Q&A with Mahasweta Sarkar: Balancing STEM leadership, motherhood and research

March 8, 2024
Mahasweta Sarkar was the first female faculty member hired in the College of Engineering. (Taylor Slane/SDSU)
Mahasweta Sarkar was the first female faculty member hired in the College of Engineering. (Taylor Slane/SDSU)

Eighteen years ago, San Diego State University alumna and Professor of Electrical and Computer Engineering Mahasweta Sarkar was hired as the first tenured female faculty member in her department. Today, she also serves as senior associate dean of Global Campus and on several committees across campus. 

Born and raised in India, Sarkar was surrounded by strong role models, including her father and aunt who are both civil engineers. This sparked her desire to also become a professional in the STEM field. 

However, during the 90’s it was not as common as it is today for women to pursue an undergraduate degree in a foreign country. Still, Sarkar has excelled in numerous ways, becoming a leader in her field and an inspiration to other aspiring engineers.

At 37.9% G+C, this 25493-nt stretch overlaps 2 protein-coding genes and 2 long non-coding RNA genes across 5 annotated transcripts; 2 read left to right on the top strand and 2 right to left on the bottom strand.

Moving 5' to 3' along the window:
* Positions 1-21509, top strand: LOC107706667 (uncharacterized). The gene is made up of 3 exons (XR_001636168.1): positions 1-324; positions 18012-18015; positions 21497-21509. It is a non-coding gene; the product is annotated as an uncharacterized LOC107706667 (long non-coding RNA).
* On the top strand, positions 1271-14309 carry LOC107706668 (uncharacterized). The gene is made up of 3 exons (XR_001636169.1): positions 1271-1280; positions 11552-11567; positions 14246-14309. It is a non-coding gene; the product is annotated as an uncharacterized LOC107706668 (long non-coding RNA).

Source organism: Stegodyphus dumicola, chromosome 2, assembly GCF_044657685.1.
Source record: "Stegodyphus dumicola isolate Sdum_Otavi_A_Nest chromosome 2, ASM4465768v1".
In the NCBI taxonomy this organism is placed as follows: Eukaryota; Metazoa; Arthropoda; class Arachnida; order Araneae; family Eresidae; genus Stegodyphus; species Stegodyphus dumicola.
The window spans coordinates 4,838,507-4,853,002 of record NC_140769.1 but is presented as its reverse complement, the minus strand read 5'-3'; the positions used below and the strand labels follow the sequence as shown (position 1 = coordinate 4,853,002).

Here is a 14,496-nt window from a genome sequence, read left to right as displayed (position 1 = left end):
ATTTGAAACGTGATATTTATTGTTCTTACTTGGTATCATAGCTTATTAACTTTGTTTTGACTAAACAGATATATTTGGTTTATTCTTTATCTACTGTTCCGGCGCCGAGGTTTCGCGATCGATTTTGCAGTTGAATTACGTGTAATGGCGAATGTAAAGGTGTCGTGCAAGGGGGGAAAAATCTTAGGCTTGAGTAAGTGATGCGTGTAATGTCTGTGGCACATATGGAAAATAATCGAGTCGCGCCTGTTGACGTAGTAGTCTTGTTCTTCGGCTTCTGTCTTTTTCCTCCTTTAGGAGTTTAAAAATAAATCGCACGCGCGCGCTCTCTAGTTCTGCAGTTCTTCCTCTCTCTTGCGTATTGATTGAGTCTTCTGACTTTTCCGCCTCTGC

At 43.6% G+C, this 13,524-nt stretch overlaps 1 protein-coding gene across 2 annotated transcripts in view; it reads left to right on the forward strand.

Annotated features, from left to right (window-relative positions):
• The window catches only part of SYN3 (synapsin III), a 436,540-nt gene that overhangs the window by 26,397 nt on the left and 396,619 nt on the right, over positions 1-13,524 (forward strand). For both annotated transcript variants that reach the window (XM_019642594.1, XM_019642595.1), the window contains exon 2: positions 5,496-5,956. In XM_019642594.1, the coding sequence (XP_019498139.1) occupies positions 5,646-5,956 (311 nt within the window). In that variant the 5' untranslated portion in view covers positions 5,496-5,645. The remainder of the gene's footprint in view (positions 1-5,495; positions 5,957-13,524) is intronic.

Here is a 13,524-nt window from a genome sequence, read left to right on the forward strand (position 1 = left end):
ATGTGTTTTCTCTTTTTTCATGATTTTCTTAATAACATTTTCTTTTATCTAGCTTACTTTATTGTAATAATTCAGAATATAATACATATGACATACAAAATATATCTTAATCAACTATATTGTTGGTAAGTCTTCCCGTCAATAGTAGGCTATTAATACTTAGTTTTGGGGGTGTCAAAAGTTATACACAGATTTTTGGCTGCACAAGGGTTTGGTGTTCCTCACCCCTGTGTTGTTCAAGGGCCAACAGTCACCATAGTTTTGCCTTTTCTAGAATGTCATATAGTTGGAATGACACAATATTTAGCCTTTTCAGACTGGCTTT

“I am very grateful for all of the opportunities that have come my way that allow me to give back to our current and potential students,” said Sarkar. “I am especially enthusiastic about nurturing the evolving needs of a brand new generation of non-traditional learners and weaving that into the fabric of our traditional higher education institutions. Any small impact that I can make on someone’s life is a blessing.”

She completed her undergraduate degree in computer science at SDSU and graduated summa cum laude in just 2½ years, later earning a doctorate from the University of California San Diego. 

Currently, Sarkar and her SDSU colleagues are addressing falls in elderly adults. 

“70% of deaths in seniors happen because they fall and there is no one there to help them,” she said. “Our team is developing smart sensors that will be able to detect when a person falls and alert help immediately.”

SDSU asked Sarkar about her experience as a woman in engineering, research projects, her role with Global Campus, and her advice to upcoming women in STEM.

What challenges have you faced as a woman in engineering?